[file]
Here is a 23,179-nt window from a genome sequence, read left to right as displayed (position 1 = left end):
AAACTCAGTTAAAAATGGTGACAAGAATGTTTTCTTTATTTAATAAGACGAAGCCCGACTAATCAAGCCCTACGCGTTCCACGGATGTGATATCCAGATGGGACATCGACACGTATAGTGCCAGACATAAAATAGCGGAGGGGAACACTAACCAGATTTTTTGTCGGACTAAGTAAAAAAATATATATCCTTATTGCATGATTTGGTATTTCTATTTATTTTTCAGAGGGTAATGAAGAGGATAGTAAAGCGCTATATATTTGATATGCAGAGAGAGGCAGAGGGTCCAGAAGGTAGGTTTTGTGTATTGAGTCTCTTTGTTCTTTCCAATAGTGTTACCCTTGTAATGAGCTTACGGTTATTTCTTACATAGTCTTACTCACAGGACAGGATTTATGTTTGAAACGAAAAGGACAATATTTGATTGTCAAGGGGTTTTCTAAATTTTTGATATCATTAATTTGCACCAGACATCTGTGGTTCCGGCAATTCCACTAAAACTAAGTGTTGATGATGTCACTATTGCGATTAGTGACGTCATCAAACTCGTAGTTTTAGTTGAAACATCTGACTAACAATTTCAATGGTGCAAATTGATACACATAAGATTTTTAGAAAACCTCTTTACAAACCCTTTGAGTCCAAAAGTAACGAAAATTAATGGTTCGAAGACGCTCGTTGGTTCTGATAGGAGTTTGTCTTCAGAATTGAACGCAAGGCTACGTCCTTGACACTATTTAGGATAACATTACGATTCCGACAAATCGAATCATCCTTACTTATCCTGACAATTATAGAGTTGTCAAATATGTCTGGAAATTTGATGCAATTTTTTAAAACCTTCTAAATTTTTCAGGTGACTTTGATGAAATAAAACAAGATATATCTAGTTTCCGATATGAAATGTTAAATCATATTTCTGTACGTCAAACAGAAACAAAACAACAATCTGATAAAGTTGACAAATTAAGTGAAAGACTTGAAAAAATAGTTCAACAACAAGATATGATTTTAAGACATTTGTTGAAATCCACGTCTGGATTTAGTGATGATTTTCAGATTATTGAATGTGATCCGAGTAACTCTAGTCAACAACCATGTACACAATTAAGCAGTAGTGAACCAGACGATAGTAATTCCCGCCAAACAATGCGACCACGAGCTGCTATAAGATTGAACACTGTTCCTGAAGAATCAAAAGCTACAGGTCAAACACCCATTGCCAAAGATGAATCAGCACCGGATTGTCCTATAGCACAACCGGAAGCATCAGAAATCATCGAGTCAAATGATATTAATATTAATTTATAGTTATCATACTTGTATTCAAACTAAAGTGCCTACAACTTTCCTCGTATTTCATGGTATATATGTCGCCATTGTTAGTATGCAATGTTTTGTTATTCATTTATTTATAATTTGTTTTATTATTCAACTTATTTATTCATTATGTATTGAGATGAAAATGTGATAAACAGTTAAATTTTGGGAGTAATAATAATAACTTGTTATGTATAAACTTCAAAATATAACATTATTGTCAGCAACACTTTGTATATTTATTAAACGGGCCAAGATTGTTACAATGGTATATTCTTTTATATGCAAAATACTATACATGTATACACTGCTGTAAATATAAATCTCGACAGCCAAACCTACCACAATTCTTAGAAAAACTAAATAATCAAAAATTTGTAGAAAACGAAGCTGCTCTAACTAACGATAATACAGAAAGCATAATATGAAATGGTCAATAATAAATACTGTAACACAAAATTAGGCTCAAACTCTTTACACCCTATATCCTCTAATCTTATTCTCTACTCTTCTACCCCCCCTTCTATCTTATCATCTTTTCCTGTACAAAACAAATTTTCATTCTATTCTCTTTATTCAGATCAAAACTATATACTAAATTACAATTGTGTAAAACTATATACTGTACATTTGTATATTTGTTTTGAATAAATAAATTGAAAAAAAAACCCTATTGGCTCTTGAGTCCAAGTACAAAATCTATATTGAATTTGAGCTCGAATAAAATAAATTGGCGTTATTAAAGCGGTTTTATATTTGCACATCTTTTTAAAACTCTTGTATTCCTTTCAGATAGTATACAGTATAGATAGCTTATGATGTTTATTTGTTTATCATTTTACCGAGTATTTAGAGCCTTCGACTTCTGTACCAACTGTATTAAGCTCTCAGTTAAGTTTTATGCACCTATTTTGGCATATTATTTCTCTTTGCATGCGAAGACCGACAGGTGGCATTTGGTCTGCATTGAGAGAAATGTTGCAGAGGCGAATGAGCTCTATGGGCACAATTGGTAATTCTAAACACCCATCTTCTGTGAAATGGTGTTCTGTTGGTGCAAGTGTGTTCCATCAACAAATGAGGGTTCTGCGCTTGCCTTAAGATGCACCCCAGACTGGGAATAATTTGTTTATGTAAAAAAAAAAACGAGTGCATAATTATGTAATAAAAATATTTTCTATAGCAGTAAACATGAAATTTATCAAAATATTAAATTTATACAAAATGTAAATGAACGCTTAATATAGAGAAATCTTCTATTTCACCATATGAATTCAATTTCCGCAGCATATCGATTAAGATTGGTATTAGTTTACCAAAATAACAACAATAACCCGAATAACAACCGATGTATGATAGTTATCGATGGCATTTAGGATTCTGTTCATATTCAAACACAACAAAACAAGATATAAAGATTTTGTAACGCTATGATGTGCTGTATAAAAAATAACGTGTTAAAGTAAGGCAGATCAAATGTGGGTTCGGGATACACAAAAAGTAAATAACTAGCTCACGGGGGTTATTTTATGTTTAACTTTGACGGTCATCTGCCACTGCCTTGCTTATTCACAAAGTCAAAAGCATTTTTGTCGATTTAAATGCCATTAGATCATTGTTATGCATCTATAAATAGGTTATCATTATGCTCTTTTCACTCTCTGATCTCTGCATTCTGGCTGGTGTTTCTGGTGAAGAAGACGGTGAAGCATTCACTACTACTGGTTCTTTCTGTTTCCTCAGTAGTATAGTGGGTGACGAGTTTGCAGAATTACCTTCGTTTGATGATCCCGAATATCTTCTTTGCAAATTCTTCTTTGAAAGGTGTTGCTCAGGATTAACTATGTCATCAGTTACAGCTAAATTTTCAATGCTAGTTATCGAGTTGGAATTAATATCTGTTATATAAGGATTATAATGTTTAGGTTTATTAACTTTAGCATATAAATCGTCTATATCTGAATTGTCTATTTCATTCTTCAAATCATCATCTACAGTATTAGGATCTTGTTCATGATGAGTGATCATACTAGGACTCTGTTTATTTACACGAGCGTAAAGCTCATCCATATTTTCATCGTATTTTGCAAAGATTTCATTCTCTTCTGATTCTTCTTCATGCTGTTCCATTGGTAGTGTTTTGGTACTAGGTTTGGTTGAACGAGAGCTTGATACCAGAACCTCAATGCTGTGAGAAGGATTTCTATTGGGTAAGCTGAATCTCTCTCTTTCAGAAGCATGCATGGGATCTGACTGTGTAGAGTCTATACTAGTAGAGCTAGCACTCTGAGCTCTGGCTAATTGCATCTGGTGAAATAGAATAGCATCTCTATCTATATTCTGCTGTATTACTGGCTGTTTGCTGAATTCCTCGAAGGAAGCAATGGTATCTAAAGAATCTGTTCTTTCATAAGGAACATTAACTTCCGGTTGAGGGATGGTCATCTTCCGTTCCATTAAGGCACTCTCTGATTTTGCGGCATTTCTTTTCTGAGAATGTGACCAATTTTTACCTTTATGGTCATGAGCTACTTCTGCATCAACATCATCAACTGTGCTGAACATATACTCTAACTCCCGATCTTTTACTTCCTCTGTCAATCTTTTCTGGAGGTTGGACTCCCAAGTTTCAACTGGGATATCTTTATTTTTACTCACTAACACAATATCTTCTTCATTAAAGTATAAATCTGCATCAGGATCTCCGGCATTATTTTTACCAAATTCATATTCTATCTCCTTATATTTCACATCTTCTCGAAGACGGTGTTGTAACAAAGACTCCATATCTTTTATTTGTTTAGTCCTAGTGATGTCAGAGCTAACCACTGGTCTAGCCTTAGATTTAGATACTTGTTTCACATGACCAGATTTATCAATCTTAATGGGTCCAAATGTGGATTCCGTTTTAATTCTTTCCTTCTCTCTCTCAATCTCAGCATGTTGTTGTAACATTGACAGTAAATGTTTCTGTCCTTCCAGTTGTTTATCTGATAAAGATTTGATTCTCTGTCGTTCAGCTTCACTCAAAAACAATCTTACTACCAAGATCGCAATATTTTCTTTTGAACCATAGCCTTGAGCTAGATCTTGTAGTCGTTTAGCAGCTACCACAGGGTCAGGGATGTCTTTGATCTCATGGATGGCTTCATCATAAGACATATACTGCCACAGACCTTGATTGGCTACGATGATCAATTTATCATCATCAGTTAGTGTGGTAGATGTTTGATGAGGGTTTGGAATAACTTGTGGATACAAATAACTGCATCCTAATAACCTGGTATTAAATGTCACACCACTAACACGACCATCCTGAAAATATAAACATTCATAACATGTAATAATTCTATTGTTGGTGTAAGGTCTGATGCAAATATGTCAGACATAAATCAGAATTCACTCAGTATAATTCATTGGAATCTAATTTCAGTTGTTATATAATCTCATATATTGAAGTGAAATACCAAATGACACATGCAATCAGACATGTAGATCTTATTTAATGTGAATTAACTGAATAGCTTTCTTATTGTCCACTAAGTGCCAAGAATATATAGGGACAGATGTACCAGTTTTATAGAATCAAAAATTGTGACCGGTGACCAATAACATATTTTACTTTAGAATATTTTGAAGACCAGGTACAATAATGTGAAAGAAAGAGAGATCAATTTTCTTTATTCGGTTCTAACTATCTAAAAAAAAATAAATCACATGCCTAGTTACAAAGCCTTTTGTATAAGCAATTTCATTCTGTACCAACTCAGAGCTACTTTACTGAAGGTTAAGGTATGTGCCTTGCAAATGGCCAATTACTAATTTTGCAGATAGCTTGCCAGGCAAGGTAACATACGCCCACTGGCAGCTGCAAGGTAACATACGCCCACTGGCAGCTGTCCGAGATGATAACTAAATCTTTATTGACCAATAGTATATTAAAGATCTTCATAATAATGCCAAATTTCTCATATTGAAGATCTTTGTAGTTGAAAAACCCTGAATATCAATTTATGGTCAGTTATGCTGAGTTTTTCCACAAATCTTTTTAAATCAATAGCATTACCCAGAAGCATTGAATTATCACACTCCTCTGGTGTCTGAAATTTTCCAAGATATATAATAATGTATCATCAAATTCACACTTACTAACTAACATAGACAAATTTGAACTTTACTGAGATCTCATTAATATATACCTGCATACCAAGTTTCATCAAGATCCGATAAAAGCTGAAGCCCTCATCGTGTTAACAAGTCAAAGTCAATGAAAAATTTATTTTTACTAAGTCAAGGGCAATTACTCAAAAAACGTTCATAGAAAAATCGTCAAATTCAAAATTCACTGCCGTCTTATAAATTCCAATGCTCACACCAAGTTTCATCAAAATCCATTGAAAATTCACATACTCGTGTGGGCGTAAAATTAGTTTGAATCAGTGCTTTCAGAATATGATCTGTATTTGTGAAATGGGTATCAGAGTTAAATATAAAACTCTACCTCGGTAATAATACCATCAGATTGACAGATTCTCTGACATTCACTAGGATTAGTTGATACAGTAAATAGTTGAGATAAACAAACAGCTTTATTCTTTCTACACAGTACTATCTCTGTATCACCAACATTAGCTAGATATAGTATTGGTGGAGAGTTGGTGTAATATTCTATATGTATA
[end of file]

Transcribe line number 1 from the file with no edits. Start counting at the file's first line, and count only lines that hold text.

Here is a 23,179-nt window from a genome sequence, read left to right as displayed (position 1 = left end):